Richard and his family (from The Rous Roll)
We have recently looked at a few of the collegiate churches founded by Richard while Duke of Gloucester or later as Richard III and will continue with a few others.
One chronicler who tells us about this is John Rous (1411-1491). Rous spent most of his life under the patronage of the Beauchamps and – after the marriage of Anne Beauchamp to Richard Neville (the “Kingmaker”) – the Nevilles. During Richard’s reign Rous wrote The Rous Roll, a history of the Earls of Warwick, which is full of praise of Richard, the son-in-law of Richard Neville.
Once Henry Tudor was king he changed his tune completely and went on all out attack in his Historia Regum Anglie (History of the Kings of England). This is origin of the legend that Richard’s mother was pregnant with him for two years and when he was born he had teeth and shoulder-length hair. He also accuses him of personally killing Henry VI and poisoning his wife.
Unfortunately for Rous, copies of both texts have survived, which brought him “the distinction of being the most despised of the chroniclers”. However, even among all the accusations of his later work, he sometimes can’t help himself and praises Richard, like in this passage where he talks about Richard’s building programmes:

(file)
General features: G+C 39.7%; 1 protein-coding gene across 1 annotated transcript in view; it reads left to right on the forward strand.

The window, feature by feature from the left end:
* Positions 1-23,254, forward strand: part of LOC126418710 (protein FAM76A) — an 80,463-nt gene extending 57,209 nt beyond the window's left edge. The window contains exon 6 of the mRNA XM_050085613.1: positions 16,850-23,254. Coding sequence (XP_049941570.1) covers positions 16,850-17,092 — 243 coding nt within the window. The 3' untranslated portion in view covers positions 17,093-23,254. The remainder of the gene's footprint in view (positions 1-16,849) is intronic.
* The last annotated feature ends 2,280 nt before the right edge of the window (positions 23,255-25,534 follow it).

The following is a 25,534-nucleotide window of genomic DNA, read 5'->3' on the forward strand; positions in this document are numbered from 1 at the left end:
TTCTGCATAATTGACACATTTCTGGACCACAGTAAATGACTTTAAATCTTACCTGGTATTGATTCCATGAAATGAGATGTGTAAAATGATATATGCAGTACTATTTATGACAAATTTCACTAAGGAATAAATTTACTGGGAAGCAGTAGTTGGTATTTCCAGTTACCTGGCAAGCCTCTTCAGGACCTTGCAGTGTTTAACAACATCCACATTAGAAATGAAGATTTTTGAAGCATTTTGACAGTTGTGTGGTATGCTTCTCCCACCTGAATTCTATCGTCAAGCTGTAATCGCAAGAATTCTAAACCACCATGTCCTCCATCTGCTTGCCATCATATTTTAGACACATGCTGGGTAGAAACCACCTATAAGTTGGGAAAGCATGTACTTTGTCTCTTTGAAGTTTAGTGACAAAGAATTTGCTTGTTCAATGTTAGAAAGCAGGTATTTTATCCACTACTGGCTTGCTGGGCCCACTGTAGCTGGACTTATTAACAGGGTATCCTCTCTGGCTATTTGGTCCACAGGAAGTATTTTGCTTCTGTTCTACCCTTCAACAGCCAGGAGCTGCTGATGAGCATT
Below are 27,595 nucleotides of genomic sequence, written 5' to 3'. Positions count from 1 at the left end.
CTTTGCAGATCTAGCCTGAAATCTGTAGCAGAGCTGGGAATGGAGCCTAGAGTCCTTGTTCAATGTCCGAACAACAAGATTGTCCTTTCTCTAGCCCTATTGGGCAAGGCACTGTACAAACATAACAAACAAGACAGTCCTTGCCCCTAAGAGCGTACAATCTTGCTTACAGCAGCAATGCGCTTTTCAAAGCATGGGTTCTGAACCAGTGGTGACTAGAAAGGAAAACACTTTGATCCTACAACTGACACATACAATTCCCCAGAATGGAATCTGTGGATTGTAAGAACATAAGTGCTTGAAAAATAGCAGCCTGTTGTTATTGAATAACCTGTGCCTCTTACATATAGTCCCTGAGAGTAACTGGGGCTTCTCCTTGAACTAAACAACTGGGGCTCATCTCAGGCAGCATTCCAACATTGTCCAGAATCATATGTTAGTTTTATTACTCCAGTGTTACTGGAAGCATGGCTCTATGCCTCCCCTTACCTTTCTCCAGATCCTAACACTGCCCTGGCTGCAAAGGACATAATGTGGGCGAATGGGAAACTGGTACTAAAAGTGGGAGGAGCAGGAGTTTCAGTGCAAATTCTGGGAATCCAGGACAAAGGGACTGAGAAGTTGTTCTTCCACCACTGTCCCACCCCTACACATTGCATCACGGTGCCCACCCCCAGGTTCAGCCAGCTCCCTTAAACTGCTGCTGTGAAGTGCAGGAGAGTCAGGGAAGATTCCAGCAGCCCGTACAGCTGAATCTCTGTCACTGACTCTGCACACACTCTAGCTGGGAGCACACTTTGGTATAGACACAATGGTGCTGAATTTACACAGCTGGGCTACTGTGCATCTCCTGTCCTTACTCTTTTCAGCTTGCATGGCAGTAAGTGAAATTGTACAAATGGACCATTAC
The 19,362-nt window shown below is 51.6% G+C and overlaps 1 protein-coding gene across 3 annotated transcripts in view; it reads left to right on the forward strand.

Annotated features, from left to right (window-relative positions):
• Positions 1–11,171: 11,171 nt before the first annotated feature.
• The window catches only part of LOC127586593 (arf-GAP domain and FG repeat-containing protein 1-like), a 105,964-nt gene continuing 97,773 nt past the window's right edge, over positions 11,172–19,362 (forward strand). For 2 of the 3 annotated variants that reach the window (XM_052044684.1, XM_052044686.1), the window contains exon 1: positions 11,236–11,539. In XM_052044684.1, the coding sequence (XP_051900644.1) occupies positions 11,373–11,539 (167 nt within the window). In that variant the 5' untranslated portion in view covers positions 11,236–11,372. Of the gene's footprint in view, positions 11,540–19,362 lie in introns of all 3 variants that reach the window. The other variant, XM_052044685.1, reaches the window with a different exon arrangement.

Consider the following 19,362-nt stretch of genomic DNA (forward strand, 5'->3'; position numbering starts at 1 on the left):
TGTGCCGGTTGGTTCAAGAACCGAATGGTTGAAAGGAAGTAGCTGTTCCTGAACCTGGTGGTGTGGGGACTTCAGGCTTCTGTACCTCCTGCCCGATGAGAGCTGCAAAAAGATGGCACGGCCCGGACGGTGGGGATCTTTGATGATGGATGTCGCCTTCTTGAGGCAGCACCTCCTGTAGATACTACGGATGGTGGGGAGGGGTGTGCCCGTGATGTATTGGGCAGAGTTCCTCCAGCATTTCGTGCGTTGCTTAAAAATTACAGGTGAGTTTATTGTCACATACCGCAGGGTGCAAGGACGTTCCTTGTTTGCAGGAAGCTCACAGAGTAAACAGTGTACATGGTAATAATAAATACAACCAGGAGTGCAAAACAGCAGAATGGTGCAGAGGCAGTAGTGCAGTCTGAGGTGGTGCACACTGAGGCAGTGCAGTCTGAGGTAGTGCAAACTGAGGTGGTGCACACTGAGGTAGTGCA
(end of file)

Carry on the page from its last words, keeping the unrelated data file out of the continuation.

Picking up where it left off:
This King Richard was praiseworthy for his building, as at Westminster, Nottingham, Warwick, York, and Middleham, and many other places, which can be viewed. He founded a noble chantry for a hundred priests in the cathedral of York, and another college at Middleham. He founded another in the church of St. Mary of Barking, by the Tower of London, and endowed the Queens’ College at Cambridge with 500 marks annual rent. The money which was offered him by the peoples of London, Gloucester, and Worcester he declined with thanks, affirming that he would rather have their love than their treasure.
I would not have thought that a Richard who would rather have his subjects’ “love than their treasure” fitted in well with the Tudor world view. This is hardly a sentiment that Henry VII, with whom Rous wanted to ingratiate himself at that time, would have shared.
Antonia Gransden, Historical writing in England, Volume 2. Routledge, 1982. ISBN 978-0-415-15125-2, pp.309-316
Jeremy Potter, Good King Richard? An Account of Richard III and his Reputation. Constable, London, 1994 (pbk). ISBN 0 09 468840 0, p.88 (incl. quote from History of the Kings of England)
Tags: Church, Contemporaries, Middleham, Richard III